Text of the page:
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15 Mar, 2020 15:17

Rigged US primaries aren’t the problem – the rigged election system is

Rigged US primaries aren’t the problem – the rigged election system is

Activists are calling for international observers for US primaries, claiming they’re rigged. The thing is, observers aren’t mandated to watch internal party processes – but the real problem lies in multi-party competition, anyway.

With hashtags such as #RiggedDNC and #RiggedPrimary trending, there has been a flurry of calls for outside monitors on social media and by activists, who cite a series of voter-suppression acts and possibly rigged voting machines.

CODEPINK and the Grayzone Project staged a demonstration Tuesday outside of the Organization of American States (OAS) headquarters, calling on the intergovernmental body to dispatch “emergency international election observers” to the US Democratic presidential primary, noting that the contest has “been the scene of severe discrimination against minority, poor and elderly voters.”

But the dirty secret is that international observers, even if allowed at the primaries, would have no standing to prevent parties from rigging their internal elections as much as they want. The real problem in the United States is not rigged primaries, it’s a rigged electoral system that prevents multi-party competition.

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Working as intended

Deploying for a primary process falls outside of observers’ mandates to begin with. While the United States is obligated under international agreements to issue invitations to observe its elections, it is under no obligation to invite observers to monitor how political parties select their leaders. 

The criteria that observers use to assess elections include international agreements such as the International Covenant on Civil and Political Rights and the OAS 2001 Inter-American Democratic Charter, which include no provisions for how political parties conduct their internal business.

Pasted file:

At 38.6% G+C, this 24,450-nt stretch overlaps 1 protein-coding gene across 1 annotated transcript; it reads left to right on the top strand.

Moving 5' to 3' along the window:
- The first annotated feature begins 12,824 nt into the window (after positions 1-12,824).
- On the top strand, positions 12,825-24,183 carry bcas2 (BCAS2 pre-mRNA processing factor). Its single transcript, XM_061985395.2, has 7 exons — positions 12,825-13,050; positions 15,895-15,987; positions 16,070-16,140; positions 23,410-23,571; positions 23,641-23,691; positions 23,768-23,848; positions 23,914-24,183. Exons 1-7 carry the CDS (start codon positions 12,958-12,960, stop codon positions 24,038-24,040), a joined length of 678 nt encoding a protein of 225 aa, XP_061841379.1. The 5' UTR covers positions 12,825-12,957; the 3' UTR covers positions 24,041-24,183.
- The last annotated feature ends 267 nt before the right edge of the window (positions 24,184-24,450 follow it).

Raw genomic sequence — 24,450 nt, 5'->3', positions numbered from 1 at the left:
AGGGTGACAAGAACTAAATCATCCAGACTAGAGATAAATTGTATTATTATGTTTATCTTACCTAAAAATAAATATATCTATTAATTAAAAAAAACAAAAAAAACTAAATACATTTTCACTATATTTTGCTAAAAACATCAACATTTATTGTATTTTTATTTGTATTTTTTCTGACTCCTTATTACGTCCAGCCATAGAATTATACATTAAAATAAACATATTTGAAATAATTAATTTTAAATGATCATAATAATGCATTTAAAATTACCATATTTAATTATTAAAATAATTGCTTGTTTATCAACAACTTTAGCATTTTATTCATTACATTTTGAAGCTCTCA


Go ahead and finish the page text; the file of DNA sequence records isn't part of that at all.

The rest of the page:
The OAS Charter provides for the “holding of periodic, free, and fair elections based on secret balloting and universal suffrage” and a “pluralistic system of political parties and organizations.” Article 5 of the Charter identifies “the strengthening of political parties and other political organizations [as] a priority for democracy.” While it notes that attention should be paid to campaign financing, it does not address issues of party procedures for selecting leaders.

Criteria used by another international body, which has regularly observed elections in the United States since 2004, also provides no basis for observing political parties. The Organization for Security and Cooperation in Europe (OSCE), which counts the United States as one of its 57 members, uses criteria outlined in the Copenhagen Document, which set out principles for free elections in 1990. 

The Copenhagen Document requires that individuals are guaranteed the right “to establish, in full freedom, their own political parties.” Governments must “provide such political parties and organizations with the necessary legal guarantees to enable them to compete with each other on a basis of equal treatment before the law and by the authorities.”

‘As intended’ doesn’t mean ‘fair’

As the OSCE Office for Democratic Institutions and Human Rights elaborates in its election observation handbook, a free election must respect basic fundamental freedoms such as “the right to freely establish political parties and compete for public office on a level playing field.”

This is actually where the United States falls short of its international obligations. There is little respect for the rights of independents and third parties and no real opportunity for them to compete within the US’ rigidly enforced two-party system. Indeed, as the OSCE noted in its assessment of the 2016 election, the undue obstacles faced by minor parties and independents trying to attain ballot access across the country could constitute a breach of democratic commitments.

“The number of signatures required and the signature submission deadlines vary from state to state, which made it cumbersome for third party or independent candidates to register across all states for presidential elections,” the OSCE pointed out. “Both the Green Party and Libertarian Party challenged ballot access requirements in several states, with success in a few instances.”

The OAS noted the obstacles third parties face in gaining access to the media and specifically the practice of excluding them from televised debates. “Due to the high threshold required for candidates to participate in these debates, in 2016 only the Democratic and Republican candidates qualified for them, which resulted in complaints from the independent and third party candidates,” the OAS observed. OAS monitors said that this “may serve to reinforce the two-party system.”

This is the real issue when it comes to democratic shortcomings in the United States. While primaries might feel like an integral part of the electoral process to the typical American voter, they are not elections and are not covered under international election-related obligations.

What is covered quite clearly is the requirement to provide a level playing field for all political parties that seek to compete. So, rather than focusing on ensuring fair primary elections in the United States, democracy activists might be better off highlighting the shortcomings of the two-party system itself. 

The statements, views and opinions expressed in this column are solely those of the author and do not necessarily represent those of RT.